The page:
MotoGP: Pneumatic valve Honda makes debut

'It's similar to our F1 engine' says Honda technician

HONDA'S pneumatic-valve-spring engine made its long-awaited appearance at Mugello – and with several more units already being air freighted from Japan, the factory riders could be racing it as soon as Catalunya next week.

The surprise appearance fielded former GP racer and four-times winner Tadayuki Okada (41). It was the Honda factory tester’s first GP since 2000, although he has raced in the Suzuka 8-hour and Japanese Superbike races in the interim.

Team manager Kazuhiko Yamane and large project leader Shinichi Kokubu gave a briefing to outline progress on the motor, which means that the usual technical leaders Honda will finally catch up with Yamaha, Suzuki and Kawasaki in using pneumatic valve springs.

They were ready to use the engine at the next race, said Yamane, depending on results at Mugello.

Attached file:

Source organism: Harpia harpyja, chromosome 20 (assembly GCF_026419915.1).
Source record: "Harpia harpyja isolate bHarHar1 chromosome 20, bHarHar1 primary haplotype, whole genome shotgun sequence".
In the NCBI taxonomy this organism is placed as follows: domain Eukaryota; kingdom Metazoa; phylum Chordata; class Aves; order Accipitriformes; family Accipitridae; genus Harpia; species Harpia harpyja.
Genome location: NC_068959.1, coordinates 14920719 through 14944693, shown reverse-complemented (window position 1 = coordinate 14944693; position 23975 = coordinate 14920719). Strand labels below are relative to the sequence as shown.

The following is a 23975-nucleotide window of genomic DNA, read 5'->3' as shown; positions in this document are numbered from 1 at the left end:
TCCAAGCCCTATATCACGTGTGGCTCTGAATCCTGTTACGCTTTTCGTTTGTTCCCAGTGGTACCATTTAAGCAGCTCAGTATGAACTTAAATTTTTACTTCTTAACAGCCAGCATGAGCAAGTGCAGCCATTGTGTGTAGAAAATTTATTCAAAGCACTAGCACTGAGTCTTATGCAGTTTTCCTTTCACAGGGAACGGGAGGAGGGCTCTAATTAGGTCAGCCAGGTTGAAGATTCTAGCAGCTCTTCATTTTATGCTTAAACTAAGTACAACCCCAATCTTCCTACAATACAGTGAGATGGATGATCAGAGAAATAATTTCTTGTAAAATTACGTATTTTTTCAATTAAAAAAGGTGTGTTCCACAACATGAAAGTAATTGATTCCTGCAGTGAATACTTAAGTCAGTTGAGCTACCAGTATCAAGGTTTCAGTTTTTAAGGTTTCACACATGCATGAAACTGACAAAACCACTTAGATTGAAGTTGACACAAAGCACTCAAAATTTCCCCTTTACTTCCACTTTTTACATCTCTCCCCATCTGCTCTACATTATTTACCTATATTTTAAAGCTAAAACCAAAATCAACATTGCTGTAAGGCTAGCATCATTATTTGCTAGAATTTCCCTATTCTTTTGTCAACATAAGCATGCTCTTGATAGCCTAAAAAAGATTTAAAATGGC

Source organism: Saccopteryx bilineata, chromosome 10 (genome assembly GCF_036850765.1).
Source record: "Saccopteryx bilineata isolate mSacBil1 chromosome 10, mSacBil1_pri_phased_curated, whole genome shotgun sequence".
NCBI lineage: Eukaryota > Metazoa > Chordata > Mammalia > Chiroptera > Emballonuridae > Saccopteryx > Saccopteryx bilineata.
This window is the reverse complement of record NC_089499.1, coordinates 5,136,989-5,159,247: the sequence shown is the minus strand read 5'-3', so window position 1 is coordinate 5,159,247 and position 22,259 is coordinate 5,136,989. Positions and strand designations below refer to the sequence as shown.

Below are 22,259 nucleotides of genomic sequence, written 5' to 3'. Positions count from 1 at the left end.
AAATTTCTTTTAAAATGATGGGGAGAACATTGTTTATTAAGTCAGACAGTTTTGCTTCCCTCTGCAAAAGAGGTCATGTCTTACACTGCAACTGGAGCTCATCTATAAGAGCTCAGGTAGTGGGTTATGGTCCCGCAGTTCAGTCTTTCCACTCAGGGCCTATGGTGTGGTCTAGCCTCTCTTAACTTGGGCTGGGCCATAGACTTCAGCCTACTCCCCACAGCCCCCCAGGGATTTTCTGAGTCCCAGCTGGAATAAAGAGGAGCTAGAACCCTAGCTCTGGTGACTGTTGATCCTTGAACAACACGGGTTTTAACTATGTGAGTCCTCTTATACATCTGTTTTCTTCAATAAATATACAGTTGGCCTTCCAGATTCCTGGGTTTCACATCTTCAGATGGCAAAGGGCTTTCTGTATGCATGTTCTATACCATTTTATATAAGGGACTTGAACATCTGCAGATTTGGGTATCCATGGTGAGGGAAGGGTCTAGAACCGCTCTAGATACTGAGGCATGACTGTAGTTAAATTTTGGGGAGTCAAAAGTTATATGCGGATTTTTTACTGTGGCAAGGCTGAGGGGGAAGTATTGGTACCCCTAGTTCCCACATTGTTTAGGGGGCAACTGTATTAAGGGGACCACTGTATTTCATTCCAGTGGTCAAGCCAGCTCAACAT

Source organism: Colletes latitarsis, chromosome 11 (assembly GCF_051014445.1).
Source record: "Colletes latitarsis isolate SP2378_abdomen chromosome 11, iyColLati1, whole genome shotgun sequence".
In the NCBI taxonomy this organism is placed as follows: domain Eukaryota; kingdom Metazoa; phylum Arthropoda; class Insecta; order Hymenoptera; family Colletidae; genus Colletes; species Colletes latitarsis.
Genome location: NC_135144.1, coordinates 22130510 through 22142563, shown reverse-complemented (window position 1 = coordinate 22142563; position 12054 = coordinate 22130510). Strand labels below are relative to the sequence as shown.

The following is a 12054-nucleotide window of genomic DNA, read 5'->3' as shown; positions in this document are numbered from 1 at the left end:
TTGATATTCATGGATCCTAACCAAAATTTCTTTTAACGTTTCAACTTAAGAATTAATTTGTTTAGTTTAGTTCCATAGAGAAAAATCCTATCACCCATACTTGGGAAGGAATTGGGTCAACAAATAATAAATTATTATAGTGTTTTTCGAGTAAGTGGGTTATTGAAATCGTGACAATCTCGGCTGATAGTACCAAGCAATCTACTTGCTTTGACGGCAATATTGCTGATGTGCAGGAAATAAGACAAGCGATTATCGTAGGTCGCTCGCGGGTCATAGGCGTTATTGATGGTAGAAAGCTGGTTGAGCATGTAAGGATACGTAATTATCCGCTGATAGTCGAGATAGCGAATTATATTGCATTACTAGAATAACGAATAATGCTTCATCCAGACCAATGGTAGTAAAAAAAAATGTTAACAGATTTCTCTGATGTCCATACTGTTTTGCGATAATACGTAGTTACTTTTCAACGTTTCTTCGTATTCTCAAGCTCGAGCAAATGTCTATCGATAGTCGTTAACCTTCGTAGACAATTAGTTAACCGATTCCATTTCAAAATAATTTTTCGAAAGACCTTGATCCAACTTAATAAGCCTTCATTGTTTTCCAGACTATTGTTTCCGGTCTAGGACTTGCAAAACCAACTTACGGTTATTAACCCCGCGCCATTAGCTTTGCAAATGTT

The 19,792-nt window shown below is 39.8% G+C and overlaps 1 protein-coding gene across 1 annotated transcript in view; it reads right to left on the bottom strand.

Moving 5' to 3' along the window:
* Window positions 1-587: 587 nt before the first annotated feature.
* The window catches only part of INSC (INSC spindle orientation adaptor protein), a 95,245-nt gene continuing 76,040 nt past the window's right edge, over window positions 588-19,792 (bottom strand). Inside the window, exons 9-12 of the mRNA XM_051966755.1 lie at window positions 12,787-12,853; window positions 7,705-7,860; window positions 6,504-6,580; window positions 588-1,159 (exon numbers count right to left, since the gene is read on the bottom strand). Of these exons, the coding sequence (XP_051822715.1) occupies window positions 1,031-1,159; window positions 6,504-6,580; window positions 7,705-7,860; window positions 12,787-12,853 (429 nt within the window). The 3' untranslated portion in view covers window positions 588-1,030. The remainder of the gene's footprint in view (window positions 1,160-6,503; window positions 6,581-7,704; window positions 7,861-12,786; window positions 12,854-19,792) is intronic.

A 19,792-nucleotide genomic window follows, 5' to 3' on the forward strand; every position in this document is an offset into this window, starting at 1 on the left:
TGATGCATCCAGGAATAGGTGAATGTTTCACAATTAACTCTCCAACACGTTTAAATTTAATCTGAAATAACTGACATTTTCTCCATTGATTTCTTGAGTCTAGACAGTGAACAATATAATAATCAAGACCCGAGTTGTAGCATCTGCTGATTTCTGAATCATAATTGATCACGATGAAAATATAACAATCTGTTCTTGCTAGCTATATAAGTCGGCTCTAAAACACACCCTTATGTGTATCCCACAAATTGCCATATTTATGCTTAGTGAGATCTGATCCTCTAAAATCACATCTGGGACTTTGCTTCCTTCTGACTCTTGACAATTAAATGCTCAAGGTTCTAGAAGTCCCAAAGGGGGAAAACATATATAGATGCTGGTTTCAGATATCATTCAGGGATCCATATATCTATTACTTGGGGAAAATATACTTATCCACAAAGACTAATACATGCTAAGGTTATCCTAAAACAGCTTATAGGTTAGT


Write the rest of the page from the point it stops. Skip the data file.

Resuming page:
The aim was improved acceleration and top speed, and the latter at least had been achieved, with some 1,000 rpm added to the top of the rev range; but there was still some difficulty with mid-range response, revealed Okada later.

Testing had started in November last year, of a motor whose chief advantages are higher revs and less internal friction.

The motor was completely different from the interim valve-spring model currently used by the factory riders, although it shared the same engine mounting points and was thus interchangeable in the chassis, said Kokubu.

Technical details were sparse, such figures as bore-and-stroke, rev ceiling and horsepower being kept secret; but Kokubu did reveal that the mechanics of the system “are very similar to our F1 engine”.

Okada has been testing the bike at Motegi and Suzuka, as well as at the Honda Tochigi proving ground. Why had HRC gone ahead with this wild card entry for Okada? “We wanted to get development data at a grand prix circuit, to study and verify the performance,” said Kokubu.

The difficulty was to reconcile the conflicting demands of racing. “Fuel consumption is very important,” he explained. The reduced engine friction was a help, but on the other hand the increased rev ceiling worked against it. “We are working on improving combustion efficiency, both electronically and mechanically,” he said.